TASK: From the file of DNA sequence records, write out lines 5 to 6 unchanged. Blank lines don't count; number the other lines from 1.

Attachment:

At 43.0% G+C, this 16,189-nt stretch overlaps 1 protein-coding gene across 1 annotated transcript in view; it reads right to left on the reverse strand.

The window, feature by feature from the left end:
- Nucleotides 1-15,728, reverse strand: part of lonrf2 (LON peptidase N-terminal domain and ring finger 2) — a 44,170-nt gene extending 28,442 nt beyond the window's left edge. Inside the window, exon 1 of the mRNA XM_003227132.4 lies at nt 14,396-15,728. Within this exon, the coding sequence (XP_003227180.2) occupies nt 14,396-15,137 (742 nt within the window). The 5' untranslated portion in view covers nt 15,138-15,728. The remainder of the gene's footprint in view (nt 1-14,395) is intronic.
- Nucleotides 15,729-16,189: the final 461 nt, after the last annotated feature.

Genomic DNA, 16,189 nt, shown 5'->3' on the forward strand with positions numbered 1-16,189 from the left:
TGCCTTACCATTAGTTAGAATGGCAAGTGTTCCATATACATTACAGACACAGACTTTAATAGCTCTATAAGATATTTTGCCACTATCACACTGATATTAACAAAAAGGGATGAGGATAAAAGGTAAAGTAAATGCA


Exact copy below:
Genomic DNA, 16,189 nt, shown 5'->3' on the forward strand with positions numbered 1-16,189 from the left:
TGCCTTACCATTAGTTAGAATGGCAAGTGTTCCATATACATTACAGACACAGACTTTAATAGCTCTATAAGATATTTTGCCACTATCACACTGATATTAACAAAAAGGGATGAGGATAAAAGGTAAAGTAAATGCA